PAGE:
Overall, I am pretty happy with this light. The potential is there for this to be a gateway light to the bigger, fancier set up, but I will see how we get through the winter first, then decide. Bunnies on my bike wheels would make me pretty happy…

And It Got Cold…

And Lo! It was Winter.

That is certainly what it felt like – so gradual slide into below freezing temperatures, just Bam! Freezing! Of course, the DC Metro region isn’t the only place prepared to shiver, as most of the US is dealing with snow, ice, and these super cold numbers. Yes, I know many places regularly see numbers much lower than ours have been, but this is still unusual for here, and I’m experiencing some, I don’t know, PTSD? from last winter’s Polar Vortex.

Last week I wrote a guest post for Bike Pretty about winter gear, and although I have been thinking about what I’d like to get for this winter, I wasn’t fast enough and had to dig out my old stuff.

Last year's winter gear - red down coat, scarf, the "chaps" I made, pink winter bike gloves, black Land's End boots

Last year’s winter gear – red down coat, scarf, the “chaps” I made, pink winter bike gloves, black Land’s End boots

I layered up and had four trips back and forth to work to unscientifically determine what needed the most help. Tuesday I wore my one set of poly thermals (byJockey, but it doesn’t seem like they make the same ones anymore); dress/work pants; my cool new Boden shirt; a cotton V-neck sweater; added the winter layers, and changed shoes at work. I was pretty comfortable wearing the thermals all day, since our office isn’t overly heated at the moment. Wednesday I wore my thermals again (don’t judge!); corduroy pants; my reflective sweatshirt; the winter layers, and changed shoes and scarves at work (for a cuter cotton one). Since the high on both days hovered around 32*F, with the mornings and evenings about 10* cooler, I had a good chance to test everything.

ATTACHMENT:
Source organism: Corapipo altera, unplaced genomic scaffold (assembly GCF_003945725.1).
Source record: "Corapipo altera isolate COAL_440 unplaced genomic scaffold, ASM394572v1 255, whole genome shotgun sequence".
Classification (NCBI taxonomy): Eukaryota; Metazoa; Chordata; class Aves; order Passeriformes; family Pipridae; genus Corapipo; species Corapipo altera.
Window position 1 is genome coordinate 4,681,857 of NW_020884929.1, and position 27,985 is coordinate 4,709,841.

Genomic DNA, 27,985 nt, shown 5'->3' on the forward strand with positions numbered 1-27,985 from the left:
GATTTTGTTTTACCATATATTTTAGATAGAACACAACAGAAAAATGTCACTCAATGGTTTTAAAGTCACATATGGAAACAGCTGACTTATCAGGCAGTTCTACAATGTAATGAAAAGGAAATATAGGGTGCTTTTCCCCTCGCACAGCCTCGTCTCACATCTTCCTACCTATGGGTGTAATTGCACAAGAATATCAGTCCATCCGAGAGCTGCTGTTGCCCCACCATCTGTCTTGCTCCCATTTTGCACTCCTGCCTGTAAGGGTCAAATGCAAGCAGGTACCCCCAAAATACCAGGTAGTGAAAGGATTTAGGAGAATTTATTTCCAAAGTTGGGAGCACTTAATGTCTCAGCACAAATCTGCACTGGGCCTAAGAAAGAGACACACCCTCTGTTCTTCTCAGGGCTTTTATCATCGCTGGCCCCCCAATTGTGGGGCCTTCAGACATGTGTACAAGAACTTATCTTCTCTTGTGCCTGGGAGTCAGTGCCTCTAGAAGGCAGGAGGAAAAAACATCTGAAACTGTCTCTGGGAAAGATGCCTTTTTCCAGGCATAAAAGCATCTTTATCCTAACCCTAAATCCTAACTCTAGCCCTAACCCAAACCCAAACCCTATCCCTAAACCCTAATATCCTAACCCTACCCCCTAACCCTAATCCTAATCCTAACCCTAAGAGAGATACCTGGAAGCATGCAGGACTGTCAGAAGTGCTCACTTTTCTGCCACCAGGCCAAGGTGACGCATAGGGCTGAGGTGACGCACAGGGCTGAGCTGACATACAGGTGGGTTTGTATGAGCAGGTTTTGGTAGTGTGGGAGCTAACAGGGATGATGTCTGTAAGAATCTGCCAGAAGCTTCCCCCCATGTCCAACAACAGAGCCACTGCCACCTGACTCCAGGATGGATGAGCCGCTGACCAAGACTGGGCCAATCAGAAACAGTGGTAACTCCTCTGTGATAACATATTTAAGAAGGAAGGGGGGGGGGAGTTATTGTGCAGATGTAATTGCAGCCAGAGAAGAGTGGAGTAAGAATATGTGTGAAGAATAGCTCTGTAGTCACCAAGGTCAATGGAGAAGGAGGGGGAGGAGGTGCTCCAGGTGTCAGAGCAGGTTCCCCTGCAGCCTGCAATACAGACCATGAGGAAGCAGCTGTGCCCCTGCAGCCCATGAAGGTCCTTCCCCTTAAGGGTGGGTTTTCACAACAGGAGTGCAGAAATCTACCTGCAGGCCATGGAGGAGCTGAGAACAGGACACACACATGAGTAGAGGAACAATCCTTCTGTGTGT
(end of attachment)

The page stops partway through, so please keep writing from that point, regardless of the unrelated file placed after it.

I love pretty much anything Boden, and am really happy with this shirt.

I love pretty much anything Boden, and am really happy with this shirt. (photo from Boden website. Mine is in the dirty laundry pile and I didn’t want to share that….)

Here is what I determined:

  • Fingers first! By the time I got home last night, my fingers were bright red and going numb. They hurt as they warmed up! I was a bit worried. And I was wearing the “winter” gloves I bought last year. I promptly ordered new gloves, and hope they do better. I went partial-lobster; not ready to fully commit.
  • Toes survived. I have been worried about my toes, and honestly, they managed fine, so I will continue to look for nice warm boots, wear these, and drag work shoes back and forth with me.
  • Neck might be tricky. My neck is the first thing to get cold or overheat. I am very happy that turtlenecks are so “in” this winter, because I love them, but I think that wearing them whilst biking makes me overheat. What’s a delicate girl to do?! I think I may trade in my big fun scarves for something a bit more, well, machine-washable. I’m currently lusting after these “Bandit” neck warmers by Choucas. I need to be able to pull it over my nose, then pull it down mid-ride, adjust as needed, so I prefer this option over the traditional bike balaclava.
  • Thermal underwear. I want to stock up on thermals, but they need to be cute, they need to be sleek, and they need to be NOT wool. I know, I know – everyone loves wool. Not me. I cannot stand it on my body, it is too scratchy and itchy and I simply can’t have it on me. And before you start asking, yes, I have tried everything, and yes, it all still bothers me. No SmartWool tights for me! This means silk or some sort of poly fabric, and I am obsessed with the Land’s End Thermaskins collection. (I’m sort of a Land’s End fan, in case you couldn’t guess!) The cute prints mean that I can let them show in the office, and not feel dorky. Or wear the bottoms under skirts. With those super warm boots I’ll eventually buy.